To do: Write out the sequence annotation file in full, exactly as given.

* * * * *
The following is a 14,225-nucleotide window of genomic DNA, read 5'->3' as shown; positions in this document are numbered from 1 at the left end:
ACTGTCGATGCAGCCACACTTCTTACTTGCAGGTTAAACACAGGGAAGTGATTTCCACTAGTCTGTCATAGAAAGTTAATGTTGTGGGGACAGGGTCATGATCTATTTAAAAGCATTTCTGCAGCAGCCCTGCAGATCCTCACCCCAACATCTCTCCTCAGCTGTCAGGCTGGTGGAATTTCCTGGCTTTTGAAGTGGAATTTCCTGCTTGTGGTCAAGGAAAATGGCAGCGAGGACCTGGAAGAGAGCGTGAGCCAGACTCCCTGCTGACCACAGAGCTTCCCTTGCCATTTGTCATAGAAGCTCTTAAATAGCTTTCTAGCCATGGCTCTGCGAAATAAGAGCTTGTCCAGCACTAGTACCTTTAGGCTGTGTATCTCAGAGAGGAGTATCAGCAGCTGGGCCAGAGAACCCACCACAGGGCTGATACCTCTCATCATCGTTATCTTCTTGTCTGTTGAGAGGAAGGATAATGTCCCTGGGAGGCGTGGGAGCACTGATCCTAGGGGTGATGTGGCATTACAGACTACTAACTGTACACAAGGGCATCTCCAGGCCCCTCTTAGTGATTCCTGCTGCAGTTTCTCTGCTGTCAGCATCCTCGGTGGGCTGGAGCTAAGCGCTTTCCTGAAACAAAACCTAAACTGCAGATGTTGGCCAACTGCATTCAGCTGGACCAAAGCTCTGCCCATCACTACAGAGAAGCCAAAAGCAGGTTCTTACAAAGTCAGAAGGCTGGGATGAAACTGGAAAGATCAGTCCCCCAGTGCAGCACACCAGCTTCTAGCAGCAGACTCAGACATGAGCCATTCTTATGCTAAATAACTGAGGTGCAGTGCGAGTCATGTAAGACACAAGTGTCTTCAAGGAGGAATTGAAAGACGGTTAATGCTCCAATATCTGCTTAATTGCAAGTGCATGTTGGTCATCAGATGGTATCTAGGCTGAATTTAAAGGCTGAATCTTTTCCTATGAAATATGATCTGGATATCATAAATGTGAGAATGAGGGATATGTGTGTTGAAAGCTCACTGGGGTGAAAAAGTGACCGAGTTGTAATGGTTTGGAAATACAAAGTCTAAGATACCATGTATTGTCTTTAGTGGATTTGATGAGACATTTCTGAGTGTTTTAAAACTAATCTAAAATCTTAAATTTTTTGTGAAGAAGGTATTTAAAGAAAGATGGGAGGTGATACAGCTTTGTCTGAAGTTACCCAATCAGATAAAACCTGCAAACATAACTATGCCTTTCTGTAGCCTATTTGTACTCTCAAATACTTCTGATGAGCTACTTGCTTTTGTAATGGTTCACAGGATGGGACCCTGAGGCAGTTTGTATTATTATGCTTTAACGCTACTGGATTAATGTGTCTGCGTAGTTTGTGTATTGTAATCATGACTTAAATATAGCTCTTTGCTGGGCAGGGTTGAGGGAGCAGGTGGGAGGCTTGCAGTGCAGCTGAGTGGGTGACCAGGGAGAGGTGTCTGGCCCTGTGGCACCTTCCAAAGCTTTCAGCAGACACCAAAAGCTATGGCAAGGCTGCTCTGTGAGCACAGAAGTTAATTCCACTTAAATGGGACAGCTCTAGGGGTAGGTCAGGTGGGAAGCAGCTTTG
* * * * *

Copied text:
The following is a 14,225-nucleotide window of genomic DNA, read 5'->3' as shown; positions in this document are numbered from 1 at the left end:
ACTGTCGATGCAGCCACACTTCTTACTTGCAGGTTAAACACAGGGAAGTGATTTCCACTAGTCTGTCATAGAAAGTTAATGTTGTGGGGACAGGGTCATGATCTATTTAAAAGCATTTCTGCAGCAGCCCTGCAGATCCTCACCCCAACATCTCTCCTCAGCTGTCAGGCTGGTGGAATTTCCTGGCTTTTGAAGTGGAATTTCCTGCTTGTGGTCAAGGAAAATGGCAGCGAGGACCTGGAAGAGAGCGTGAGCCAGACTCCCTGCTGACCACAGAGCTTCCCTTGCCATTTGTCATAGAAGCTCTTAAATAGCTTTCTAGCCATGGCTCTGCGAAATAAGAGCTTGTCCAGCACTAGTACCTTTAGGCTGTGTATCTCAGAGAGGAGTATCAGCAGCTGGGCCAGAGAACCCACCACAGGGCTGATACCTCTCATCATCGTTATCTTCTTGTCTGTTGAGAGGAAGGATAATGTCCCTGGGAGGCGTGGGAGCACTGATCCTAGGGGTGATGTGGCATTACAGACTACTAACTGTACACAAGGGCATCTCCAGGCCCCTCTTAGTGATTCCTGCTGCAGTTTCTCTGCTGTCAGCATCCTCGGTGGGCTGGAGCTAAGCGCTTTCCTGAAACAAAACCTAAACTGCAGATGTTGGCCAACTGCATTCAGCTGGACCAAAGCTCTGCCCATCACTACAGAGAAGCCAAAAGCAGGTTCTTACAAAGTCAGAAGGCTGGGATGAAACTGGAAAGATCAGTCCCCCAGTGCAGCACACCAGCTTCTAGCAGCAGACTCAGACATGAGCCATTCTTATGCTAAATAACTGAGGTGCAGTGCGAGTCATGTAAGACACAAGTGTCTTCAAGGAGGAATTGAAAGACGGTTAATGCTCCAATATCTGCTTAATTGCAAGTGCATGTTGGTCATCAGATGGTATCTAGGCTGAATTTAAAGGCTGAATCTTTTCCTATGAAATATGATCTGGATATCATAAATGTGAGAATGAGGGATATGTGTGTTGAAAGCTCACTGGGGTGAAAAAGTGACCGAGTTGTAATGGTTTGGAAATACAAAGTCTAAGATACCATGTATTGTCTTTAGTGGATTTGATGAGACATTTCTGAGTGTTTTAAAACTAATCTAAAATCTTAAATTTTTTGTGAAGAAGGTATTTAAAGAAAGATGGGAGGTGATACAGCTTTGTCTGAAGTTACCCAATCAGATAAAACCTGCAAACATAACTATGCCTTTCTGTAGCCTATTTGTACTCTCAAATACTTCTGATGAGCTACTTGCTTTTGTAATGGTTCACAGGATGGGACCCTGAGGCAGTTTGTATTATTATGCTTTAACGCTACTGGATTAATGTGTCTGCGTAGTTTGTGTATTGTAATCATGACTTAAATATAGCTCTTTGCTGGGCAGGGTTGAGGGAGCAGGTGGGAGGCTTGCAGTGCAGCTGAGTGGGTGACCAGGGAGAGGTGTCTGGCCCTGTGGCACCTTCCAAAGCTTTCAGCAGACACCAAAAGCTATGGCAAGGCTGCTCTGTGAGCACAGAAGTTAATTCCACTTAAATGGGACAGCTCTAGGGGTAGGTCAGGTGGGAAGCAGCTTTG